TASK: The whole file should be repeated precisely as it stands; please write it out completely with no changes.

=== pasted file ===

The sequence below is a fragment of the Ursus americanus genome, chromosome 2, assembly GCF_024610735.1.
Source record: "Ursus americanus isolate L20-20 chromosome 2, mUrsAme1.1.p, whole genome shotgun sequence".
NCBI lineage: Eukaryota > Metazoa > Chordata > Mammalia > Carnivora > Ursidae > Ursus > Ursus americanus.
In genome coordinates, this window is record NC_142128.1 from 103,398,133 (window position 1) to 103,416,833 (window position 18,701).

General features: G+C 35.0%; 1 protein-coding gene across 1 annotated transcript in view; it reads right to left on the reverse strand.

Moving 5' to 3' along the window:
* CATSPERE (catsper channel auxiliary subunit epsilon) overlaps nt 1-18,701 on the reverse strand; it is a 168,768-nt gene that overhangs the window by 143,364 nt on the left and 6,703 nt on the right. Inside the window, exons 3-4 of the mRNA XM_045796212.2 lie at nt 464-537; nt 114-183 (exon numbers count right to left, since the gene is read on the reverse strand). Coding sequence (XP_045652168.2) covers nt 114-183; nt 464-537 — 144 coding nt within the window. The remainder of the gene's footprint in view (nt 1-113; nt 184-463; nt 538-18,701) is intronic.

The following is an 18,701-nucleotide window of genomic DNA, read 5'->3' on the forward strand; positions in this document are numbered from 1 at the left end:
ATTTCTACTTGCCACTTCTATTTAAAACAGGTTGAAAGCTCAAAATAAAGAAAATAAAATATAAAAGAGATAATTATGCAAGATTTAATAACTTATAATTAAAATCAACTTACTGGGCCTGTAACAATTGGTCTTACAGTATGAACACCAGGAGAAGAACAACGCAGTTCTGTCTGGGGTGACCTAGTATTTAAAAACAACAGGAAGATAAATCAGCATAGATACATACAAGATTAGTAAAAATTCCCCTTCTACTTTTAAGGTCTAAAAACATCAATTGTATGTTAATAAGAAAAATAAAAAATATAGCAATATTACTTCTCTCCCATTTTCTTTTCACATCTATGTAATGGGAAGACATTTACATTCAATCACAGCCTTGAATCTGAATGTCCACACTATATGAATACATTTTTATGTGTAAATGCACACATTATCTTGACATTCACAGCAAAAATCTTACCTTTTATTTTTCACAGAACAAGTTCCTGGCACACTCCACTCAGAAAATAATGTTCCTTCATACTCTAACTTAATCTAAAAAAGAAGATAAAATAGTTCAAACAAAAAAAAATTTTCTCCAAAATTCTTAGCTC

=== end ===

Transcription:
The sequence below is a fragment of the Ursus americanus genome, chromosome 2, assembly GCF_024610735.1.
Source record: "Ursus americanus isolate L20-20 chromosome 2, mUrsAme1.1.p, whole genome shotgun sequence".
NCBI lineage: Eukaryota > Metazoa > Chordata > Mammalia > Carnivora > Ursidae > Ursus > Ursus americanus.
In genome coordinates, this window is record NC_142128.1 from 103,398,133 (window position 1) to 103,416,833 (window position 18,701).

General features: G+C 35.0%; 1 protein-coding gene across 1 annotated transcript in view; it reads right to left on the reverse strand.

Moving 5' to 3' along the window:
* CATSPERE (catsper channel auxiliary subunit epsilon) overlaps nt 1-18,701 on the reverse strand; it is a 168,768-nt gene that overhangs the window by 143,364 nt on the left and 6,703 nt on the right. Inside the window, exons 3-4 of the mRNA XM_045796212.2 lie at nt 464-537; nt 114-183 (exon numbers count right to left, since the gene is read on the reverse strand). Coding sequence (XP_045652168.2) covers nt 114-183; nt 464-537 — 144 coding nt within the window. The remainder of the gene's footprint in view (nt 1-113; nt 184-463; nt 538-18,701) is intronic.

The following is an 18,701-nucleotide window of genomic DNA, read 5'->3' on the forward strand; positions in this document are numbered from 1 at the left end:
ATTTCTACTTGCCACTTCTATTTAAAACAGGTTGAAAGCTCAAAATAAAGAAAATAAAATATAAAAGAGATAATTATGCAAGATTTAATAACTTATAATTAAAATCAACTTACTGGGCCTGTAACAATTGGTCTTACAGTATGAACACCAGGAGAAGAACAACGCAGTTCTGTCTGGGGTGACCTAGTATTTAAAAACAACAGGAAGATAAATCAGCATAGATACATACAAGATTAGTAAAAATTCCCCTTCTACTTTTAAGGTCTAAAAACATCAATTGTATGTTAATAAGAAAAATAAAAAATATAGCAATATTACTTCTCTCCCATTTTCTTTTCACATCTATGTAATGGGAAGACATTTACATTCAATCACAGCCTTGAATCTGAATGTCCACACTATATGAATACATTTTTATGTGTAAATGCACACATTATCTTGACATTCACAGCAAAAATCTTACCTTTTATTTTTCACAGAACAAGTTCCTGGCACACTCCACTCAGAAAATAATGTTCCTTCATACTCTAACTTAATCTAAAAAAGAAGATAAAATAGTTCAAACAAAAAAAAATTTTCTCCAAAATTCTTAGCTC